Statistical Tools for Managing Accounts

With the current economic environment and a surge in defaults and bankruptcies,
there has been greater emphasis on being able to ascertain the risks of
customers. The recent NACM teleconference, "Statistical Tools for Managing
Accounts," presented by Prof. Jack Williams, JD, CIRA, CDBV of Georgia State
University praised the value of using various types of statistical models to aid
credit executives in their decision-making process. The presentation also served
as a primer for the liquidity, debt and performance ratios, the tools used to
weigh the credit risk of customers.

"Use of statistics can be a valuable tool," said Williams. "Statistical
techniques are a way you can allow the data to tell you a story about your
customer. Statistics unlock the doors to all sorts of information and can be
used to compare a customer to the rest of that customer’s industry."

He added, "Any statistical analysis properly framed will answer fundamental
questions in a credit department’s operations."

Modeling and scoring techniques have been hailed as being objective in
assessing the risks of a customer, helping set opening lines of credit, as well
as establishing a baseline for that customer’s historical payment cycle. It’s a
lifecycle tool. There are a number of commercial options available and NACM
affiliates offer such services as well. The upcoming March issue of Business
Credit
magazine also explores credit scoring and the use of statistical
models.

"The interesting thing about statistics is that they allow you to look at a
lot of customers simultaneously," said Williams. "If you have a shop like the
ones I grew up in: you’re underfunded, undermanned and overworked. So, any type
of tool that makes you more efficient, particularly if it allows you to manage a
lot of customers, a lot of invoices, is going to be a better tool at the end of
the day."

Williams noted that people are often turned off by statistical modeling
because it is routinely seen as being math intensive. The reality is, though
there is math involved, it is not something only accomplished by rocket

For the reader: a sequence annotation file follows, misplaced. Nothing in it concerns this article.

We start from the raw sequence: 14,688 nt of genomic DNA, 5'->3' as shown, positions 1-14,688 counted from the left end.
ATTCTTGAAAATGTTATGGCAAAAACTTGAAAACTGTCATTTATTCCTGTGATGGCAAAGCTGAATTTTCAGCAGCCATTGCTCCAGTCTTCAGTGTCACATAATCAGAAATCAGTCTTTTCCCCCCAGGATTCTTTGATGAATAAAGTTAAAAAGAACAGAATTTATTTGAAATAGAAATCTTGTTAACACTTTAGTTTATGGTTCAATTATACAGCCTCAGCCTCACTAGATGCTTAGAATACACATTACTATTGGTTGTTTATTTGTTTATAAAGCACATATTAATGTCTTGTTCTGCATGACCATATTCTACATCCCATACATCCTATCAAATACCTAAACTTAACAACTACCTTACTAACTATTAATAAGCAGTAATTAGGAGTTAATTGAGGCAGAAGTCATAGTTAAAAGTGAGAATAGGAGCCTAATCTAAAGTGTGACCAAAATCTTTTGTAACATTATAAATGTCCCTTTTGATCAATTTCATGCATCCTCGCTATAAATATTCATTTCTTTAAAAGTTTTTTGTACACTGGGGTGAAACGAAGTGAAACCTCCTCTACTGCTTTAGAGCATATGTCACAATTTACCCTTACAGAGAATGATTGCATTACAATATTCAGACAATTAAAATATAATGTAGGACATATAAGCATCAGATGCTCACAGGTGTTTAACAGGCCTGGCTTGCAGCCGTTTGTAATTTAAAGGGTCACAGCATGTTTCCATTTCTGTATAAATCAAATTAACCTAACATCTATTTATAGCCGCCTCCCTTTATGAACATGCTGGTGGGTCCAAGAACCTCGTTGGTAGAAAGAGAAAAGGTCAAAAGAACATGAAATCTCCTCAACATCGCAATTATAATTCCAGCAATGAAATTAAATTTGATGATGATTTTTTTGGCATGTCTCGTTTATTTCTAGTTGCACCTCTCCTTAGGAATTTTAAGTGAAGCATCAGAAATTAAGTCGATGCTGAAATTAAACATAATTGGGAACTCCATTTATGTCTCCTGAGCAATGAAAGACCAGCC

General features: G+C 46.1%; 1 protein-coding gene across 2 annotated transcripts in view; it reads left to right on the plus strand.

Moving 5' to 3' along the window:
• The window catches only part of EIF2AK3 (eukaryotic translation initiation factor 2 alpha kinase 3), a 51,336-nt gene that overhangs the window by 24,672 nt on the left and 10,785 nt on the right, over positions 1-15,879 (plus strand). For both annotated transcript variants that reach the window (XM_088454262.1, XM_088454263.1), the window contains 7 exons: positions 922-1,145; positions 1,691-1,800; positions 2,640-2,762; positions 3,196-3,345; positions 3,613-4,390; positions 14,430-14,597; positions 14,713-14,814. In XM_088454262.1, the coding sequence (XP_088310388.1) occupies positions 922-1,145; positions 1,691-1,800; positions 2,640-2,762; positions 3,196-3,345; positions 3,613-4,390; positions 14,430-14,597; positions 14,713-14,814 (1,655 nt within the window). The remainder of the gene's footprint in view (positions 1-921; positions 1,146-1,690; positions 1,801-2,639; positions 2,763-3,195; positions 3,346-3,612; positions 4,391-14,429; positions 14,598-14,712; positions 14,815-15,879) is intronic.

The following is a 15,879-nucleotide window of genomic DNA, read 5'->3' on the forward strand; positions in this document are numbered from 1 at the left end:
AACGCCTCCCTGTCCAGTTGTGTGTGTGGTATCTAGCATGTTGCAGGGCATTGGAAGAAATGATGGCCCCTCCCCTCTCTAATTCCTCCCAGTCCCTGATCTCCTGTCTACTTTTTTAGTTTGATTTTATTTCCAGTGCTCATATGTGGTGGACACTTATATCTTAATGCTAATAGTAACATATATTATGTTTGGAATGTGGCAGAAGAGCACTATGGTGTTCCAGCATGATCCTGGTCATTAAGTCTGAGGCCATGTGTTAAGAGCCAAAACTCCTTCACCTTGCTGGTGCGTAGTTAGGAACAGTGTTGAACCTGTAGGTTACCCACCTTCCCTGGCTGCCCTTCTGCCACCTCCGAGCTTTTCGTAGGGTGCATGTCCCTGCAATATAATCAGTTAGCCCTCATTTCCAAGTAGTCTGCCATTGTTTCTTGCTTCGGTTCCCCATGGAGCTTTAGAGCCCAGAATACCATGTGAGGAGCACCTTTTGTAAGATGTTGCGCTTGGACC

scientists.

"Statistics is less about numbers and more about patterns," said Williams.
"And that’s what we do intuitively as good credit managers. In fact, you’re
already doing statistical analysis." And by turning to an unemotional computing
technique, Williams said credit managers can remove subjectivity from the
process and embrace a tool that is reliable and consistent. Though he added,
"They do not replace personnel and they certainly do not replace discretion.
They augment credit discretion."

Williams’ detailed discussion of statistical modeling covered everything from
aging receivables, to analyzing raw data, to various types of averages, and even
to dreaded terms like standard deviation. But he continued to tout the
importance and efficiency of modeling as well as the ease of use. Even basic
office tools like Microsoft Excel can allow credit managers to start doing their
own statistical modeling. Most have access and are familiar with the software.
Many of the meetings and conferences held by NACM, such as the annual Credit
Congress, are often highlighted by Excel sessions and have proven to be very
popular among attendees.

"Excel gives you access to very amazing, powerful statistical techniques that
are embedded in the Data Analysis Toolpak," said Williams, going into detail
into how simple it was to load from the Tools menu. "It’s very, very easy to
use. Among other things, it’s going to give you summary statistics. It’s going
to give you the averages so you can get an indication of what your particular
payment cycle looks like with a particular customer or customers within a
particular product or service line that you provide. It’s also going to measure
variability."

Matthew Carr, NACM staff writer

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